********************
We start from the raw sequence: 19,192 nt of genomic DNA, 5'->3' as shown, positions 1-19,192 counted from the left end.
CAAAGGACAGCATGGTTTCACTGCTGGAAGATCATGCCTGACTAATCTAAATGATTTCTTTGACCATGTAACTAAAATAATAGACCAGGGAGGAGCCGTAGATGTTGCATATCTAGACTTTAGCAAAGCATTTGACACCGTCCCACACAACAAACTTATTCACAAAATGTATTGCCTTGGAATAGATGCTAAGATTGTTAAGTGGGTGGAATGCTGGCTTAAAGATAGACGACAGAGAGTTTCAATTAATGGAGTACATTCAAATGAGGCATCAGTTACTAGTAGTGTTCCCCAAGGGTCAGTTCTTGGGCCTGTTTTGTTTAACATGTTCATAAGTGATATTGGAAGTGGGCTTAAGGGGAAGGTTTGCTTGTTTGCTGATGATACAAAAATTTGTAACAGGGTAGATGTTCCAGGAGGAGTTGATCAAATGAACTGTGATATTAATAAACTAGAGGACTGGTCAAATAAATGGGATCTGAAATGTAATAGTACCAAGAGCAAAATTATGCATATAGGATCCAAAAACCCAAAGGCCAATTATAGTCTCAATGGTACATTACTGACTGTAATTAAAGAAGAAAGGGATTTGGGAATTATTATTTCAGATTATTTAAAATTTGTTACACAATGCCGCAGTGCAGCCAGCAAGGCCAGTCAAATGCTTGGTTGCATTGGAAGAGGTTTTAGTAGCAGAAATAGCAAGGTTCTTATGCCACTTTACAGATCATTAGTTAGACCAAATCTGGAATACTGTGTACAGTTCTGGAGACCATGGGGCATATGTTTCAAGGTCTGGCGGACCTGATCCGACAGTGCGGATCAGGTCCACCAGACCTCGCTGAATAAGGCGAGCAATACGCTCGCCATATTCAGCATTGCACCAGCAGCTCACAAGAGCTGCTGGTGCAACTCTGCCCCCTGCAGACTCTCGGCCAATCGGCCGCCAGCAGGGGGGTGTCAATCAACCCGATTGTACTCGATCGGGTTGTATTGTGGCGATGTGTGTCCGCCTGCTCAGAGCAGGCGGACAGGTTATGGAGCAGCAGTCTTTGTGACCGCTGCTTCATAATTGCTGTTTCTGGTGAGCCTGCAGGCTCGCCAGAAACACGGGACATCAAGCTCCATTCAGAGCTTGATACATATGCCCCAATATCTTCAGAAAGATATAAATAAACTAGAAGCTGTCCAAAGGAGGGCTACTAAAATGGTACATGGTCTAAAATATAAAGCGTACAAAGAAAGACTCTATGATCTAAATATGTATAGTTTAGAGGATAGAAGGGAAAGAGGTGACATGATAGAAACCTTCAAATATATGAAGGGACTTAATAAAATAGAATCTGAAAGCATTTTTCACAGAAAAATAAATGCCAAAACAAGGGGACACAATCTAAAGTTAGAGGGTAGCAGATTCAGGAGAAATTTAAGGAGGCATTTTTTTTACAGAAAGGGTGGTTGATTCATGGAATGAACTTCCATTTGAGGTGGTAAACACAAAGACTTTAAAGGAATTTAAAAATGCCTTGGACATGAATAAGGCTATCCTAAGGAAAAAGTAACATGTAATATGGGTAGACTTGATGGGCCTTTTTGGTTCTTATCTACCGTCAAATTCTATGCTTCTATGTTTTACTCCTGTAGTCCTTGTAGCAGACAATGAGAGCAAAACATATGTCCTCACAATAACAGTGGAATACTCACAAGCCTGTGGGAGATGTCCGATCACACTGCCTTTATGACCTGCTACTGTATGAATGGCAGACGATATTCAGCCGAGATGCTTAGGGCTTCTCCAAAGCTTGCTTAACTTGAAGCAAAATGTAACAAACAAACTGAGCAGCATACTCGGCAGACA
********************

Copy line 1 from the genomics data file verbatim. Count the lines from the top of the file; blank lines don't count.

We start from the raw sequence: 19,192 nt of genomic DNA, 5'->3' as shown, positions 1-19,192 counted from the left end.